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Total solids and suspended solids: Total solids include the solids in suspension colloidal and
in dissolved form. The quantity of suspended solids is determined by filtering the sample of
water through fine filter, drying and weighing. The quantity of dissolved and colloidal solids
is determined by evaporating the filtered water obtained from the suspended solid test and
weighing the residue.
pH value of water: pH value denotes the concentration of hydrogen ions in the water and it is
a measure of acidity or alkanity of a substance. For pure water, PH value is 7 and 0 to 7
acidic and 7 to 14 alkaline ranges. For public water supply PH value may be 6.5 to 8.5. The
lower value may cause tuberculation and corrosion, where as high value may produce
incrustation, sediment deposits and other bad effects.
Hardness of water: It is a property of water, which prevents the lathering of the soap.
Hardness is of two types.
i.

Temporary hardness: It is caused due to the presence of carbonates and sulphates of


calcium and magnesium. It is removed by boiling.

ii.

Permanent hardness: It is caused due to the presence of chlorides and nitrates of


calcium and magnesium. It is removed by zeolite method.

Hardness is usually expressed in gm/litre or p.p.m. of calcium carbonate in water. Hardness


of water is determined by EDTA (Ethylene Diamine Tetra Acetic acid) method. For potable
water hardness ranges from 5 to 8 degrees.
Bacterial and microscopical characteristics: The examination of water for the presence of
bacteria is important for the water supply engineer from the viewpoint of public health. The
bacteria may be harmless to mankind or harmful to mankind. The former category is known
as non-pathogenic bacteria and the later category is known as pathogenic bacteria. Many of
the bacteria found in water are derived from air, soil and vegetation. Some of these are able to
multiply and continue their existence while the remaining dies out in due course of time.
Table 4.2 shows the characteristics of some natural water sources.
Table 4.2 Characteristics of water sources (Ref: Water supply Engineering, B. C. Punmia)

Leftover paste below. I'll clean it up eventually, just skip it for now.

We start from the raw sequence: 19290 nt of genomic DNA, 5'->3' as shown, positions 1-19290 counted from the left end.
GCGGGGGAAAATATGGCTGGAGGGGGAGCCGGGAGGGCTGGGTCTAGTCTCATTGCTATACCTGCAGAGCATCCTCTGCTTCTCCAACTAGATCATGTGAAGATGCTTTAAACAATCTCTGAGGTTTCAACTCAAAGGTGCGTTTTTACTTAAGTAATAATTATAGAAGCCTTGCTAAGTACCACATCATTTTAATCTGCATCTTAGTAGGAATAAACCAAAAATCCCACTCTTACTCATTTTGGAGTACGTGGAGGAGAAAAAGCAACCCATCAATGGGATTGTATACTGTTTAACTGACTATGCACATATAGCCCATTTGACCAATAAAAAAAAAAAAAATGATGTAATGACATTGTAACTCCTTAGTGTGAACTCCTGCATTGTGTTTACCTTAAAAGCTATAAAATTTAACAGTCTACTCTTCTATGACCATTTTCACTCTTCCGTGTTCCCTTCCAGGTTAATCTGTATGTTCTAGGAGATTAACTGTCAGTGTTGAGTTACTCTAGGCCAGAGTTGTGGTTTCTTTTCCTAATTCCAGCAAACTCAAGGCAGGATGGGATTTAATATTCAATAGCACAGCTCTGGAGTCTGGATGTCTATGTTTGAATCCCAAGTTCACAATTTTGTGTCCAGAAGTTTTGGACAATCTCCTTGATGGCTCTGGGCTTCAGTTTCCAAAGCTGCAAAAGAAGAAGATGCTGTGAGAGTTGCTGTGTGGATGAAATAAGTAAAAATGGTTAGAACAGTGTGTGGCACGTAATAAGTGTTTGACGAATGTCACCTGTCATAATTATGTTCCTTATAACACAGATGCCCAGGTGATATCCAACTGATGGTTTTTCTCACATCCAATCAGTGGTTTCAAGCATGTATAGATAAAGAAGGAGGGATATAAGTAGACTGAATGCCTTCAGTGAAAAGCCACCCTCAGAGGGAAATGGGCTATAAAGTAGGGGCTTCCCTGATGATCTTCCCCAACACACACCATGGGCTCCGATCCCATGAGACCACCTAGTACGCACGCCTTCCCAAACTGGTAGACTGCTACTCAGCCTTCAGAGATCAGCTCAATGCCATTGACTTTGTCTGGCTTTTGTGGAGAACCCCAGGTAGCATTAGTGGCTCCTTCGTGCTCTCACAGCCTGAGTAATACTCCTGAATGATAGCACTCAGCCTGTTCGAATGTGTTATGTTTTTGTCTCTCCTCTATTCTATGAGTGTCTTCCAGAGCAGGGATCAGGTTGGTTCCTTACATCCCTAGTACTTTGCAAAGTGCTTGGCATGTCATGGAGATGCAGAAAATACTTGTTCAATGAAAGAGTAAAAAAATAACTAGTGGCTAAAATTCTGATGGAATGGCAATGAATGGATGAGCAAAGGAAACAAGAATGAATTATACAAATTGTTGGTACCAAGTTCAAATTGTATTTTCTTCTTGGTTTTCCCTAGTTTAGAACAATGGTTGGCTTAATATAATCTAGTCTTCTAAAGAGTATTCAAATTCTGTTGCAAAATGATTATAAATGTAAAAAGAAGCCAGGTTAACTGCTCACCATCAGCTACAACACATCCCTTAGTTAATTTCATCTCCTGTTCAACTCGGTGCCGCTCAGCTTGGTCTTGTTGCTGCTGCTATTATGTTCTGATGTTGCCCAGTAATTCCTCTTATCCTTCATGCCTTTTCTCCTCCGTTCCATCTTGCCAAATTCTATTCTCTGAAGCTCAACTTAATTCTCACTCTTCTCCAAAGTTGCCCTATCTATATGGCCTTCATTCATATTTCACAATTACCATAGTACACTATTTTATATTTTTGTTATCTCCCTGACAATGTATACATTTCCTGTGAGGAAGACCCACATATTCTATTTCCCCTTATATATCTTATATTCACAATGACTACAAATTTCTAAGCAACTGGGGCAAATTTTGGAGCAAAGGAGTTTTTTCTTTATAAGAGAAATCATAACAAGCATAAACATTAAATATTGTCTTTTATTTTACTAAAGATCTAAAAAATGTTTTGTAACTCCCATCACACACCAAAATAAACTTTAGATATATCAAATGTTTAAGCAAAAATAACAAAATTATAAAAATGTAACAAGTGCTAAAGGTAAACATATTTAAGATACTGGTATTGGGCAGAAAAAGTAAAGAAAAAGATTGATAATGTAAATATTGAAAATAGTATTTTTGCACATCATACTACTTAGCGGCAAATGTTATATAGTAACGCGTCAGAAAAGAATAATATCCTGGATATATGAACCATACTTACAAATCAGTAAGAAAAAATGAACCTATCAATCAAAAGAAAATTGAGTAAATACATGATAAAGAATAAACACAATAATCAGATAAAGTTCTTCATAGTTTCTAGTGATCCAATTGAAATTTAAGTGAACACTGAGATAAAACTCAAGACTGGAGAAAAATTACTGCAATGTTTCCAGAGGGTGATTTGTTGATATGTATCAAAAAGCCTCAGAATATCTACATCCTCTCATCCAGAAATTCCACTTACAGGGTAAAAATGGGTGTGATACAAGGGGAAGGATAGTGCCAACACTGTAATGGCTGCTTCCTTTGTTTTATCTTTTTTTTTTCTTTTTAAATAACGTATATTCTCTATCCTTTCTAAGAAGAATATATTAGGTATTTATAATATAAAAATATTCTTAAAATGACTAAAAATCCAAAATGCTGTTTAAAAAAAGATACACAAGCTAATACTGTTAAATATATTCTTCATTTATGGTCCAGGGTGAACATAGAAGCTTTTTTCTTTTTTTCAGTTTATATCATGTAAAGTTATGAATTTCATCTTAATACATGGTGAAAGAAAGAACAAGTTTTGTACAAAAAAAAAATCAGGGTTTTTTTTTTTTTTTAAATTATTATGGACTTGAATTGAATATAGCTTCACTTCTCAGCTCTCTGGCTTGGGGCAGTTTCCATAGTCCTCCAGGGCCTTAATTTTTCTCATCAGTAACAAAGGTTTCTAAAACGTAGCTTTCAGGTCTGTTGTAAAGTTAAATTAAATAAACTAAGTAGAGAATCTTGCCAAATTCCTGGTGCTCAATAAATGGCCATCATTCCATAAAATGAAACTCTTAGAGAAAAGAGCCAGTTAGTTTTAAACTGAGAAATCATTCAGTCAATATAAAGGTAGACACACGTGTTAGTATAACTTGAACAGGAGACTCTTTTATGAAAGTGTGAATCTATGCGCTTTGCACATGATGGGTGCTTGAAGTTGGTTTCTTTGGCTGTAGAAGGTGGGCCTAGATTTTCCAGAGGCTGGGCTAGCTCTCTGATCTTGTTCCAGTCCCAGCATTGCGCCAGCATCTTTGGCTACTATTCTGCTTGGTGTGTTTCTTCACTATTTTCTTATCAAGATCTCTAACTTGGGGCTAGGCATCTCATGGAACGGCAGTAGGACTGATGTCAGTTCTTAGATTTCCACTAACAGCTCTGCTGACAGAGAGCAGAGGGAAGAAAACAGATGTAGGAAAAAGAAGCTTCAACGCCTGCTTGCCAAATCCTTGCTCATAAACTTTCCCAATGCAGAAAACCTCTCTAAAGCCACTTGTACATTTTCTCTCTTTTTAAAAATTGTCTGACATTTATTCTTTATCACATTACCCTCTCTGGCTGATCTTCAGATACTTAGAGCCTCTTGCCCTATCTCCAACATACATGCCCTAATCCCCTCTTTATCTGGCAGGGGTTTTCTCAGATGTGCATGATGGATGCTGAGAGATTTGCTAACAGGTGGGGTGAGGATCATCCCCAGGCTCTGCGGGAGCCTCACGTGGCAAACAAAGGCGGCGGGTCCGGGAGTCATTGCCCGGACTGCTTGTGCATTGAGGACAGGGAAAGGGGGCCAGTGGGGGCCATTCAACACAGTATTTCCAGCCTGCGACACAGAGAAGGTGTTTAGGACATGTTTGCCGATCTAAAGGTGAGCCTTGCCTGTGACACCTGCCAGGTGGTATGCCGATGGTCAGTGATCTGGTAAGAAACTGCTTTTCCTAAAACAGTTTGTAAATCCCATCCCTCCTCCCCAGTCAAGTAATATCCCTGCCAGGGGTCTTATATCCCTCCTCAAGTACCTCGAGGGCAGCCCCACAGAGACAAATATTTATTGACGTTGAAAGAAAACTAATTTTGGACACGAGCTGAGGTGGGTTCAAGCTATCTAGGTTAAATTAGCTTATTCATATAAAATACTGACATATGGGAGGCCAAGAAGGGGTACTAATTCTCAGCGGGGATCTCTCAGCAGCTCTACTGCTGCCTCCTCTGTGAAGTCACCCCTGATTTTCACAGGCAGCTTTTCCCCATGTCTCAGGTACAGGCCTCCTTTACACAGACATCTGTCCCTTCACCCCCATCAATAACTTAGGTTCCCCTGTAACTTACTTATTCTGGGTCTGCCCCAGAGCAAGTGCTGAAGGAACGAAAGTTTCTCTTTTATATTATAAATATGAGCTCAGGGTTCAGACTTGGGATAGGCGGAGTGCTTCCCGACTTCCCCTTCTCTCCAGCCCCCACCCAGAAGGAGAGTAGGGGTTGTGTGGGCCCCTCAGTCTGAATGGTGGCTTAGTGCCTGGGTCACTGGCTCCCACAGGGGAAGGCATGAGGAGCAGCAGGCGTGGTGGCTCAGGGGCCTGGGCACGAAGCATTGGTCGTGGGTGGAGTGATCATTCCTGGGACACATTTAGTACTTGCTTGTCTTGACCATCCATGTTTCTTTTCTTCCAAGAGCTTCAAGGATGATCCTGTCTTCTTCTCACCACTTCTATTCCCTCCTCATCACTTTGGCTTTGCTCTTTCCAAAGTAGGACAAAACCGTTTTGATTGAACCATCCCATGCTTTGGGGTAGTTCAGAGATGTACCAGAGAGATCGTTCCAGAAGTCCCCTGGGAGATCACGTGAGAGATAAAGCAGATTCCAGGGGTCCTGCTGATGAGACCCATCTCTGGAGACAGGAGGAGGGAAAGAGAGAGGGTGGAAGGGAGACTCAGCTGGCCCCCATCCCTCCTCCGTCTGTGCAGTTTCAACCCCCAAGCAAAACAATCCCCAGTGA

Sources
Seawater
Precipitation
Surface runoff
Groundwater

Characteristics
Salts
Gases, vapours, particulates, salt nuclei, radio-active fall out
Particulates, organic matter, nitrates, phosphates, biocides
Carbonates, Chlorides and Sulphates of Calcium and Magnesium, Iron

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Lake water
River water

and Manganese, SO2, H2S


Algae, odours, tastes
Particulates, organic matter, waste waters

4.5 DRINKING WATER STANDARDS (IS: 10500 - 1991)


Sl. Parameter
No.

Desirable
Limit mg/l

Permissible limit in
the absence of
alternate sources
5
May be extended up to
25 if toxic substances
are suspected
Unobjectionable Agreeable
10
May be relaxed up to
25 in the absence of
alternate
6.5-8.5
May be relaxed up to
9.2 in the absence

Colour

2
3
4

Odour
Taste
Turbidity,

pH

Total
hardness as
CaCO3, Max

300

May be extended up to
600

Iron as Fe

0.3

May be extended up to
1.0

Chlorides as
Cl

250

May be extended up to
1000

Free residual
chlorine
Total
dissolved
solids
Calcium as
Ca

0.2

Applicable only when


water is chlorinated
2000

75

May be extended up to
200

Copper as
Cu

0.05

May be extended up to
1.5

10

11

12

500

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Undesirable effect
outside the desirable
limit
Above 5, consumer
acceptance decreases
--Above 5, consumer
acceptance decreases
Beyond this range the
water will affect the
mucous membrane and / or
water supply system
Encrustation in water
supply structure and
adverse effects on
domestic use
Beyond this limit
taste/appearance are
affected, has adverse effect
on domestic uses and
water supply
structures, and promotes
iron bacteria
Beyond this limit tast,
corrosion and palatability
are effected
-Beyond this palatability
decreases and may cause
gastro intentional irritation
Encrustation in water
supply structure and
adverse effects on
domestic use
Astringent taste,
discoloration and
corrosion of pipes, fitting
and utensils will be caused
beyond this
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13

Manganese
as Mn

0.1

May be extended up to
0.5

14

Sulphates as
SO4

150

May be extended up to
400

15

Nitrates as
NO3

45

No relaxation

16

Fluoride as F

0.6 to 1.2

17

Cadmium as
Cd
Cyanide as
Cn
Mercury as
Hg
Zinc as Zn

0.01

If the limit is below 0.6


water should be
rejected, Max. Limit is
extended to 1.5
No relaxation

0.05

No relaxation

0.001

No relaxation

15

Arsenic as
As
Lead as Pb

0.05

No relaxation

0.1

No relaxation

18
19
20

21
22

Beyond this limit


taste/appearance are
affected, has adverse effect
on domestic uses and
water supply
structures
Beyond this causes gastro
intentional irritation when
magnesium or sodium are
present
Beyond this
methanemoglobinemia
takes place
Fluoride may be kept as
low as possible. High
fluoride may cause
fluorosis
Beyond this, the water
becomes toxic
Beyond this, the water
becomes toxic
Beyond this, the water
becomes toxic
Beyond this limit it can
cause astringent taste and
an opalescence in water
Beyond this, the water
becomes toxic
Beyond this, the water
becomes toxic

4.6 LAYOUT OF WATER TREATMENT PLANT


The available raw waters must be treated and purified before they can be supplied to the
public for their domestic, industrial or any other uses. The extent of treatment required to be
given to the particular water depends upon the characteristics and quality of the available
water, and also upon the quality requirements for the intended use.
The layout of conventional water treatment plant is as follows: